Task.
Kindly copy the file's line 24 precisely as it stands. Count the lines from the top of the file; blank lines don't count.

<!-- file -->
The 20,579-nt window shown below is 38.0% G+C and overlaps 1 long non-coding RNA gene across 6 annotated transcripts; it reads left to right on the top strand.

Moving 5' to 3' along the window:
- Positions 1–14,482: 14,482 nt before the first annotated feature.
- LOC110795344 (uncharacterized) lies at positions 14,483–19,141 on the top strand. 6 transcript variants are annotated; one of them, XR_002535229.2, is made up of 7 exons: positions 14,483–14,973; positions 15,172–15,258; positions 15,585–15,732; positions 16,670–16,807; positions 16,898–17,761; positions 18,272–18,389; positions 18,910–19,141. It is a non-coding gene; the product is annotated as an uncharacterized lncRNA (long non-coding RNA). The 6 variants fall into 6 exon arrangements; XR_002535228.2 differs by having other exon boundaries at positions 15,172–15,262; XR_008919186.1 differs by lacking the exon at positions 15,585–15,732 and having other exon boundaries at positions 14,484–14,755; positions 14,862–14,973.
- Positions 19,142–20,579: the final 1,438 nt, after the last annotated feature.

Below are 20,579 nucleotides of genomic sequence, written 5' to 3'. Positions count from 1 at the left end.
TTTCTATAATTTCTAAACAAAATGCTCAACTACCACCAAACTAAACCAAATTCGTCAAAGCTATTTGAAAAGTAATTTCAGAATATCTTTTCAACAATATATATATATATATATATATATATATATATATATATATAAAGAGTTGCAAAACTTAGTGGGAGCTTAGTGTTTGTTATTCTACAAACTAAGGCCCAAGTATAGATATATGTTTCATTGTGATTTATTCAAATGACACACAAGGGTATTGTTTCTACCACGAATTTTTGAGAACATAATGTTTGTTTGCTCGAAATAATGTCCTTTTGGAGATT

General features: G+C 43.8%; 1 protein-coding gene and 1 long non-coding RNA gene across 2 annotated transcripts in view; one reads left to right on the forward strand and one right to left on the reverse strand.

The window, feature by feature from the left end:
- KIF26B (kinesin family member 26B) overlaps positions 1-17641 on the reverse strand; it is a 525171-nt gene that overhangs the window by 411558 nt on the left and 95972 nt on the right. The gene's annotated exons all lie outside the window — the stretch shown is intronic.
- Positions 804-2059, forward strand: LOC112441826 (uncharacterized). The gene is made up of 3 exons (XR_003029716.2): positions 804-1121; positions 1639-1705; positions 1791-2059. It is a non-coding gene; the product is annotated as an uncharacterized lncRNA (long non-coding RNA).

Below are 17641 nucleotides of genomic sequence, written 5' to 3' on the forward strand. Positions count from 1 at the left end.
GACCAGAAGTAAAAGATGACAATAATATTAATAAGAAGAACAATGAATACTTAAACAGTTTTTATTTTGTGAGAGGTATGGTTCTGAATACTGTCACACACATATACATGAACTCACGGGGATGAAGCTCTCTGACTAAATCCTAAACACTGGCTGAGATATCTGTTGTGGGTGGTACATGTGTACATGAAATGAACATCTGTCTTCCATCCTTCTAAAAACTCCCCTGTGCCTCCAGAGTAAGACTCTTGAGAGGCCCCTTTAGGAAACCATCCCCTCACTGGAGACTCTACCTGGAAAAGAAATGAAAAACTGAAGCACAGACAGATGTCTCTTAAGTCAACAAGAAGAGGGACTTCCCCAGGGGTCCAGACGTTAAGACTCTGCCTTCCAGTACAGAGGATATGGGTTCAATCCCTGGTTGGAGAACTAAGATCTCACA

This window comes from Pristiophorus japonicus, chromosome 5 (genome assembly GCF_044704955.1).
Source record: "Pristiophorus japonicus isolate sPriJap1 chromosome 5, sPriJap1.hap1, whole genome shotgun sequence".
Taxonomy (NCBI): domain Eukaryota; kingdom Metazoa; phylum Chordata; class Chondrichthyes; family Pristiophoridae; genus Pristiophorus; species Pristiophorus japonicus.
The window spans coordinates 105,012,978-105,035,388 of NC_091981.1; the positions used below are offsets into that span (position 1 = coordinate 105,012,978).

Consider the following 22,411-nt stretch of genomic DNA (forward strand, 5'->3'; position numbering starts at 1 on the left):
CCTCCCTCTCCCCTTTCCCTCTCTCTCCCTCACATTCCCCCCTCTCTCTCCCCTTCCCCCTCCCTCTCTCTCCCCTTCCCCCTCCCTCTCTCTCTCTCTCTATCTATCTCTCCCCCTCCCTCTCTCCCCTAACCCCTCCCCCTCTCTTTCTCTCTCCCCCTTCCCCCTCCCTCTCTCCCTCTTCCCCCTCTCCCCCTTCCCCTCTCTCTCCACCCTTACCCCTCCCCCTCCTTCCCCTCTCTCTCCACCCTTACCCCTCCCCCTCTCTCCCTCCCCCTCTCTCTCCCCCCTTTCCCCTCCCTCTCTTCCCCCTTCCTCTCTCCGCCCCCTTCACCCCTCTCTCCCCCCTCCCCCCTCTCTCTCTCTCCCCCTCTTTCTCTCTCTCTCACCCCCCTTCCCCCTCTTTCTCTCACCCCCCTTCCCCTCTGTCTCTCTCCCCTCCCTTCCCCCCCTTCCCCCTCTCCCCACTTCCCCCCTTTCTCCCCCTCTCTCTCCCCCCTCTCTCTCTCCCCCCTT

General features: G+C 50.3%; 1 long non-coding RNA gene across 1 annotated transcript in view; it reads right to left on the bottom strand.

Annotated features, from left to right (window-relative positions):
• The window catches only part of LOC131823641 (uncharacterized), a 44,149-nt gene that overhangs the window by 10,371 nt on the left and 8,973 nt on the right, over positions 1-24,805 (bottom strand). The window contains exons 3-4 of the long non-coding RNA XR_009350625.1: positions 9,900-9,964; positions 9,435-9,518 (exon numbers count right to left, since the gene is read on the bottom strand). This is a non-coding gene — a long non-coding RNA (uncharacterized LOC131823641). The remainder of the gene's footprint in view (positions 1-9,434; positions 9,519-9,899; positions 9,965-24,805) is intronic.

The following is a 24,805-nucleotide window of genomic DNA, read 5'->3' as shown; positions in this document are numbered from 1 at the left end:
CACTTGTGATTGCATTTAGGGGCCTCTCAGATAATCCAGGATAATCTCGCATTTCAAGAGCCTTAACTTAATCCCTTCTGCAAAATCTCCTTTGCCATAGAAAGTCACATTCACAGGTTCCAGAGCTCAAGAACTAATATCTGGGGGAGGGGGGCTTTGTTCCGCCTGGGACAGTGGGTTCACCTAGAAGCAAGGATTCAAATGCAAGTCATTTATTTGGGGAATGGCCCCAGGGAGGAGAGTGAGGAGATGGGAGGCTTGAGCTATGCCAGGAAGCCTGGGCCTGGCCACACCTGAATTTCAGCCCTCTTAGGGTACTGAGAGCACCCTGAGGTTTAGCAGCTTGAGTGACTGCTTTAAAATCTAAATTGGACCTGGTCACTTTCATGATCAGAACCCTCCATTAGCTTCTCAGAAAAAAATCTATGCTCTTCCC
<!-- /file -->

CACTTGTGATTGCATTTAGGGGCCTCTCAGATAATCCAGGATAATCTCGCATTTCAAGAGCCTTAACTTAATCCCTTCTGCAAAATCTCCTTTGCCATAGAAAGTCACATTCACAGGTTCCAGAGCTCAAGAACTAATATCTGGGGGAGGGGGGCTTTGTTCCGCCTGGGACAGTGGGTTCACCTAGAAGCAAGGATTCAAATGCAAGTCATTTATTTGGGGAATGGCCCCAGGGAGGAGAGTGAGGAGATGGGAGGCTTGAGCTATGCCAGGAAGCCTGGGCCTGGCCACACCTGAATTTCAGCCCTCTTAGGGTACTGAGAGCACCCTGAGGTTTAGCAGCTTGAGTGACTGCTTTAAAATCTAAATTGGACCTGGTCACTTTCATGATCAGAACCCTCCATTAGCTTCTCAGAAAAAAATCTATGCTCTTCCC